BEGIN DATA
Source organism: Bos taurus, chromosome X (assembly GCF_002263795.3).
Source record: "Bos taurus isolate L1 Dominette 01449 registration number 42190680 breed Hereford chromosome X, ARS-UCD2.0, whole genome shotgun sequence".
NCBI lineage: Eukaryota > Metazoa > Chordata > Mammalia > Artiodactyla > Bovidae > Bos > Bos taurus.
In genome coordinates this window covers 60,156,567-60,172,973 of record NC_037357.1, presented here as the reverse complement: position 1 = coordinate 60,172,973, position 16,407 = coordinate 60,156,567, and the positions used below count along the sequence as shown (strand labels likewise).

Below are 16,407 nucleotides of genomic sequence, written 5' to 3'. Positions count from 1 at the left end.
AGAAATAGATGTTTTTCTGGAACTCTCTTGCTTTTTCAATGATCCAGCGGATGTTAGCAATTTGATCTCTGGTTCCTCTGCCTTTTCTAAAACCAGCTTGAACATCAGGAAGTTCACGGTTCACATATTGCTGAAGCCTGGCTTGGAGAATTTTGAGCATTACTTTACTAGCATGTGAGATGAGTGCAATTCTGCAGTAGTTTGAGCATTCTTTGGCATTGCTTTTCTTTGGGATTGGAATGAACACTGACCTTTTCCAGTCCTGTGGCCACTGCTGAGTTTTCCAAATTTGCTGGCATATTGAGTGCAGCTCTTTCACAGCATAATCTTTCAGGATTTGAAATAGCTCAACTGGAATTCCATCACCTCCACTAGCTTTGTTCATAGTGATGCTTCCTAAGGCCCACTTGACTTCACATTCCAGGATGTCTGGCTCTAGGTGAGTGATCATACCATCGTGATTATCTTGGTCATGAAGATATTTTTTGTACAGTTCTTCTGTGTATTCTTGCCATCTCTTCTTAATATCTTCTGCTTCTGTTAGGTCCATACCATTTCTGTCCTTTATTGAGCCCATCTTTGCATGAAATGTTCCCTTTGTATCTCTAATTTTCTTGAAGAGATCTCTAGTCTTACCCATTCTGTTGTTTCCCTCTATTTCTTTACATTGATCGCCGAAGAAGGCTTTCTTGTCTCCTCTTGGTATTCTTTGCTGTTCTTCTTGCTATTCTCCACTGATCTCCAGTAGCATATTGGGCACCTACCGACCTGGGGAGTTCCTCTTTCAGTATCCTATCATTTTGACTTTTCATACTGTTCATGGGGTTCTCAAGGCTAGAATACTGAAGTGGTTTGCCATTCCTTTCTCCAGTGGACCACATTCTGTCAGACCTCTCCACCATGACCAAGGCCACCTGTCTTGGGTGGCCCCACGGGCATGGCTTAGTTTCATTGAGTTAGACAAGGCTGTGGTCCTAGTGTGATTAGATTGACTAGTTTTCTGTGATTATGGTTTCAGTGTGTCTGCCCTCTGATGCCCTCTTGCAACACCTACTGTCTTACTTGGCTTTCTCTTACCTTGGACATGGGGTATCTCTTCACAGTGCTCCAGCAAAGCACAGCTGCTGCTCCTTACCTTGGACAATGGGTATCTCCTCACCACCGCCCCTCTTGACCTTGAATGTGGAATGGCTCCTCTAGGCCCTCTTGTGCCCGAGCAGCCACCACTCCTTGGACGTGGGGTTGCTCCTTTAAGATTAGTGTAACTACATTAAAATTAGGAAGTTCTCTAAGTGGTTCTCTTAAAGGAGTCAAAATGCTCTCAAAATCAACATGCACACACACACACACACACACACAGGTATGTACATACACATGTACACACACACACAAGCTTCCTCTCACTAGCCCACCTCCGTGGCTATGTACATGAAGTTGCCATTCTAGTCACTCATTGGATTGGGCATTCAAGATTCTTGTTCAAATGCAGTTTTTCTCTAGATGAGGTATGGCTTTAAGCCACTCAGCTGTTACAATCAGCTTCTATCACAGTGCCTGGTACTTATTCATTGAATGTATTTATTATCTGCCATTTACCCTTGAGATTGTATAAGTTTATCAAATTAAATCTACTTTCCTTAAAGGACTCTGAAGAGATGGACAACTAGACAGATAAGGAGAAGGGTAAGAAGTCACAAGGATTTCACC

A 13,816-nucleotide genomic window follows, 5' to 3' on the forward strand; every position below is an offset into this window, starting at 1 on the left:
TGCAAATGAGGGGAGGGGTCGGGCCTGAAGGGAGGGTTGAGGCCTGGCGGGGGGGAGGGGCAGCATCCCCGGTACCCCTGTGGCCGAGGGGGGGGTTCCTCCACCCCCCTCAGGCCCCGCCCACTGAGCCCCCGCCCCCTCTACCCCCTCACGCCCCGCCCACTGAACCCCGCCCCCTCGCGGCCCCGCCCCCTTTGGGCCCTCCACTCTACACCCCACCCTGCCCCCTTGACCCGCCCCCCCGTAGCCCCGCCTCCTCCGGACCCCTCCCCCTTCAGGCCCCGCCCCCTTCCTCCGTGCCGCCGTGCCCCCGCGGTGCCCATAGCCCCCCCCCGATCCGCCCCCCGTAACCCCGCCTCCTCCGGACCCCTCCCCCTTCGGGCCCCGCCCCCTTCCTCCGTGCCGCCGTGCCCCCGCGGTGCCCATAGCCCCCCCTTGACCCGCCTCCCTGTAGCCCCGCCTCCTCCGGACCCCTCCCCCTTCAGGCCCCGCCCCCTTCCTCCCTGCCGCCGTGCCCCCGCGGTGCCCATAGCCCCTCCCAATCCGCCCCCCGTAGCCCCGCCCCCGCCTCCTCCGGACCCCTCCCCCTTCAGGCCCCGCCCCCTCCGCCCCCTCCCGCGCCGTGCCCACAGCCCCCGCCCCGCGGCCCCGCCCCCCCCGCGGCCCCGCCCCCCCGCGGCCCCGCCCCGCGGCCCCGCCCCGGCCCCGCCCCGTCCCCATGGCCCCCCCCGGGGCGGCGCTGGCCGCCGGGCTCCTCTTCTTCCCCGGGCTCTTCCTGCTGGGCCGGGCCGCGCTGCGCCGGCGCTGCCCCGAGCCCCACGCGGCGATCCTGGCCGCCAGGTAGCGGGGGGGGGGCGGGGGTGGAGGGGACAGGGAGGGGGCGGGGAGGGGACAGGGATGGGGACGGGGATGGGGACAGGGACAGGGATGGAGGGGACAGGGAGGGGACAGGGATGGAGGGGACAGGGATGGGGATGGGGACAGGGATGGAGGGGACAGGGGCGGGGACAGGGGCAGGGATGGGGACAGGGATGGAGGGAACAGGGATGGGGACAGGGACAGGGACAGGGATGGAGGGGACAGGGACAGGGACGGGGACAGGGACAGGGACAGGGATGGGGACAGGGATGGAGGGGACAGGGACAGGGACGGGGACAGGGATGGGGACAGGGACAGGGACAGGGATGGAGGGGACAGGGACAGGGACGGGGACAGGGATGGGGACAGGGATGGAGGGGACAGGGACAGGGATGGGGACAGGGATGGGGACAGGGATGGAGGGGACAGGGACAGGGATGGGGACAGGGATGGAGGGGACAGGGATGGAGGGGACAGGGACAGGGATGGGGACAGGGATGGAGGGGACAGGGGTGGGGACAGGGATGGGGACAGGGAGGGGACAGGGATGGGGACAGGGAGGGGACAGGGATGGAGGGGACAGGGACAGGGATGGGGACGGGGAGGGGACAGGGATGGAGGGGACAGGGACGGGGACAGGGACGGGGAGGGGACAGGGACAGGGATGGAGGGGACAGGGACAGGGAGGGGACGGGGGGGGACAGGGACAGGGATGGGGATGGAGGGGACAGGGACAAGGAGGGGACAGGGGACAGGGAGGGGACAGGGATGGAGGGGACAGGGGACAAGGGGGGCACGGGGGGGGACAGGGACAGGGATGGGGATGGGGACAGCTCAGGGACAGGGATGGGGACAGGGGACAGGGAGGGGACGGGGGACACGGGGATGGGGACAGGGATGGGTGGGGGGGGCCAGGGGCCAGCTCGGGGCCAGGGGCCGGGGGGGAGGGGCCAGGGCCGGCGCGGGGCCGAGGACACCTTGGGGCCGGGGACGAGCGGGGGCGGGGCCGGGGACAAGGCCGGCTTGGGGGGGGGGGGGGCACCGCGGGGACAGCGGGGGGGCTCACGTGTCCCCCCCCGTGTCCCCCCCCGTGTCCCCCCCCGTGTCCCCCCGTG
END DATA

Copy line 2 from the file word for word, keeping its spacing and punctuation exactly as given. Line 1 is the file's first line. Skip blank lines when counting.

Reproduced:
Source record: "Bos taurus isolate L1 Dominette 01449 registration number 42190680 breed Hereford chromosome X, ARS-UCD2.0, whole genome shotgun sequence".